Stefan

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  5. #25
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    Stefan, regarding the epoxy, have you any experience with AcraGlas, a rifle barrel bedding product sold by Brownell's? I remember using it some years ago to fit a set of grips to a small pistol and I thought it was a great product. Might be just the thing for bonding dissimilar materials.

    http://www.brownells.com/.aspx/pid=1.../ACRAGLAS_reg_

  6. #26
    Das HandleMeister apicius9's Avatar
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    Thanks for reminding me, I have some acra glass sitting on my shelf, but have not tested it, yet. It is supposedly the most heat stable one and might be a good choice when metal is involved that can heat up very quickly on the sander. I will run a test with it and see how I like it.

    Stefan

  7. #27
    Delbert Ealy's Avatar
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    Stefan,
    I have used acraglass on all my kitchen knives and I will continue to use it. When ever I ask some of my most trusted knifemaker friends what is the best glue to use the answer always came up the same; acraglass. Its a bit thinner than most epoxies, but I have found that is more of an asset than a hinderence. I like to leave it overnight to set and then get back to work the next day. Measuring it out is critical, it won't set right if the amounts are off. It also has to be mixed well, 4 minutes of mixing.
    I will second the recommendation on the flex-shaft tool, check out rio grande jewelers supply, they are made for working and will out-do the dremel. I have had mine for close to 20 years and its still going strong.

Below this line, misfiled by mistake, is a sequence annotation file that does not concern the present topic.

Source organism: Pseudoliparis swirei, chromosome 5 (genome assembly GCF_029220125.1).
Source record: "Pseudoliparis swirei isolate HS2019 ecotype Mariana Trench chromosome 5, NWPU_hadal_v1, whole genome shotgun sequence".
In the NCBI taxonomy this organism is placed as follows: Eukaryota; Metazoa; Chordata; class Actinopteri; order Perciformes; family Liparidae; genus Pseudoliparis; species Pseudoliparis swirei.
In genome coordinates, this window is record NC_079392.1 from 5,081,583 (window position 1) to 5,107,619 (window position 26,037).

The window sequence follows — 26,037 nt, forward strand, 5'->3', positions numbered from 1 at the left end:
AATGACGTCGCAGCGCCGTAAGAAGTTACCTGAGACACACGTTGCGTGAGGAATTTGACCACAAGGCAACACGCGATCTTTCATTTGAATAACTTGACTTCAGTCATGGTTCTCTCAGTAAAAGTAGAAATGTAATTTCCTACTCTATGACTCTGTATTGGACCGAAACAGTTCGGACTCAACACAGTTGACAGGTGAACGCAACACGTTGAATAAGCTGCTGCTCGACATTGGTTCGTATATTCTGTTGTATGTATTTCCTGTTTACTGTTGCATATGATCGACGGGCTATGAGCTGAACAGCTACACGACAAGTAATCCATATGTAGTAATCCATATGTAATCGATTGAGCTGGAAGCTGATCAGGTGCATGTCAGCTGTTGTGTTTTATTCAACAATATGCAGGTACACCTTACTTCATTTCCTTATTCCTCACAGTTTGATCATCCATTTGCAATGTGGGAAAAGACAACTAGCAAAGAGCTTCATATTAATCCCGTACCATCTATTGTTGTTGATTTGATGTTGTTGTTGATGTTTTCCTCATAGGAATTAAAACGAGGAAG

Thanks,

    Laminated metals specialist, Kitchen knife and gadget maker
    www.ealyknives.com
    www.mokume-jewelry.net
    "Build a man a fire and he will be warm for a day, set a man on fire and he will be warm for the rest of his life"

  8. #28
    Das HandleMeister apicius9's Avatar
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    Thanks for the confirmation, Delbert, Rick & Spike. I had all forgotten about the acra glass on my shelf, I will definitely try it out next. Supposedly this is also the most heat stable of all the epoxies, so I will try it out with the next handles that have a metal spacer. And I have also decided to get one of the flex-shaft tools, just figuring out which one - there is a woodcarving basics kit, that might be the one for me Just need to sell another camera lens first...

    Stefan

  9. #29

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    Thanks for the tips on the epoxy. It is much appreciated and I will try out some on my next re-handle.

  10. #30
    Das HandleMeister apicius9's Avatar
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    Busy day at work today, and I still found enough time to spend almost $400 on a Foredom, $60 on a stand for my sander, and $160 on drills. Sent wood for stabilizing that will cost me $500+, am about to send out a $700 order for buffalo horn, and I still need a band saw. Well, maybe I'll make a profit next year...

    Stefan